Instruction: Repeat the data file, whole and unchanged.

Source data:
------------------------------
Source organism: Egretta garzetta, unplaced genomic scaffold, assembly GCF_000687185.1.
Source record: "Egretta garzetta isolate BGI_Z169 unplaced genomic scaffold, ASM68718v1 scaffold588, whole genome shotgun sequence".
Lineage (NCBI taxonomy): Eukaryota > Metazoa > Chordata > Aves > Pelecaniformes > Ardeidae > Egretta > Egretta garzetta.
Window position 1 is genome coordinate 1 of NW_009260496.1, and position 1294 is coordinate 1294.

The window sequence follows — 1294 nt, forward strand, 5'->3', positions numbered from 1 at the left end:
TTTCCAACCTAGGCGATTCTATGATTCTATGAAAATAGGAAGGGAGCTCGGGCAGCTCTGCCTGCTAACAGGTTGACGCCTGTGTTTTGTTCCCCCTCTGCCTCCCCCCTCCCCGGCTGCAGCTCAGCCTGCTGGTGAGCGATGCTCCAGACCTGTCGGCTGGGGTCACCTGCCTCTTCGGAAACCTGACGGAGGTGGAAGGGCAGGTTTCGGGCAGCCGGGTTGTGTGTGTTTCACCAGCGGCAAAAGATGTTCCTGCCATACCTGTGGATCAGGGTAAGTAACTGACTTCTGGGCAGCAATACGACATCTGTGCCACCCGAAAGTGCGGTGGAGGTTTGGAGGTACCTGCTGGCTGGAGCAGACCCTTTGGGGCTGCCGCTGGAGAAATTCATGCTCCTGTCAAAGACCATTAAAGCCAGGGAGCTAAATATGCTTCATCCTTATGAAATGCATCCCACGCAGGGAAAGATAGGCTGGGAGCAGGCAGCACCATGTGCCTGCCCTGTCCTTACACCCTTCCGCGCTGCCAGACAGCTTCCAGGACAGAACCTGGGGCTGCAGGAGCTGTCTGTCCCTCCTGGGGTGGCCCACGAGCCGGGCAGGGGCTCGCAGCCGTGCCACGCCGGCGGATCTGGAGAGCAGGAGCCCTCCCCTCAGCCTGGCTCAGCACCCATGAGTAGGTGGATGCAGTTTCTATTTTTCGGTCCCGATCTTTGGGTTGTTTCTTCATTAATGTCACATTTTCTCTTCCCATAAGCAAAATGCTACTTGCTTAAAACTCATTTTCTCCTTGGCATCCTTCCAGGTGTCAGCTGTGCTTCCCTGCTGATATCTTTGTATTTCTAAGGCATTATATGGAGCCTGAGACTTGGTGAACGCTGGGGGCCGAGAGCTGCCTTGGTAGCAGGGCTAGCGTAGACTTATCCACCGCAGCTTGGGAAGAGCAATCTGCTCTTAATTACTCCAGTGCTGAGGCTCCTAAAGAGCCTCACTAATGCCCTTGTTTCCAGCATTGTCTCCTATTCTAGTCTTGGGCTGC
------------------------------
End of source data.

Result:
Source organism: Egretta garzetta, unplaced genomic scaffold, assembly GCF_000687185.1.
Source record: "Egretta garzetta isolate BGI_Z169 unplaced genomic scaffold, ASM68718v1 scaffold588, whole genome shotgun sequence".
Lineage (NCBI taxonomy): Eukaryota > Metazoa > Chordata > Aves > Pelecaniformes > Ardeidae > Egretta > Egretta garzetta.
Window position 1 is genome coordinate 1 of NW_009260496.1, and position 1294 is coordinate 1294.

The window sequence follows — 1294 nt, forward strand, 5'->3', positions numbered from 1 at the left end:
TTTCCAACCTAGGCGATTCTATGATTCTATGAAAATAGGAAGGGAGCTCGGGCAGCTCTGCCTGCTAACAGGTTGACGCCTGTGTTTTGTTCCCCCTCTGCCTCCCCCCTCCCCGGCTGCAGCTCAGCCTGCTGGTGAGCGATGCTCCAGACCTGTCGGCTGGGGTCACCTGCCTCTTCGGAAACCTGACGGAGGTGGAAGGGCAGGTTTCGGGCAGCCGGGTTGTGTGTGTTTCACCAGCGGCAAAAGATGTTCCTGCCATACCTGTGGATCAGGGTAAGTAACTGACTTCTGGGCAGCAATACGACATCTGTGCCACCCGAAAGTGCGGTGGAGGTTTGGAGGTACCTGCTGGCTGGAGCAGACCCTTTGGGGCTGCCGCTGGAGAAATTCATGCTCCTGTCAAAGACCATTAAAGCCAGGGAGCTAAATATGCTTCATCCTTATGAAATGCATCCCACGCAGGGAAAGATAGGCTGGGAGCAGGCAGCACCATGTGCCTGCCCTGTCCTTACACCCTTCCGCGCTGCCAGACAGCTTCCAGGACAGAACCTGGGGCTGCAGGAGCTGTCTGTCCCTCCTGGGGTGGCCCACGAGCCGGGCAGGGGCTCGCAGCCGTGCCACGCCGGCGGATCTGGAGAGCAGGAGCCCTCCCCTCAGCCTGGCTCAGCACCCATGAGTAGGTGGATGCAGTTTCTATTTTTCGGTCCCGATCTTTGGGTTGTTTCTTCATTAATGTCACATTTTCTCTTCCCATAAGCAAAATGCTACTTGCTTAAAACTCATTTTCTCCTTGGCATCCTTCCAGGTGTCAGCTGTGCTTCCCTGCTGATATCTTTGTATTTCTAAGGCATTATATGGAGCCTGAGACTTGGTGAACGCTGGGGGCCGAGAGCTGCCTTGGTAGCAGGGCTAGCGTAGACTTATCCACCGCAGCTTGGGAAGAGCAATCTGCTCTTAATTACTCCAGTGCTGAGGCTCCTAAAGAGCCTCACTAATGCCCTTGTTTCCAGCATTGTCTCCTATTCTAGTCTTGGGCTGC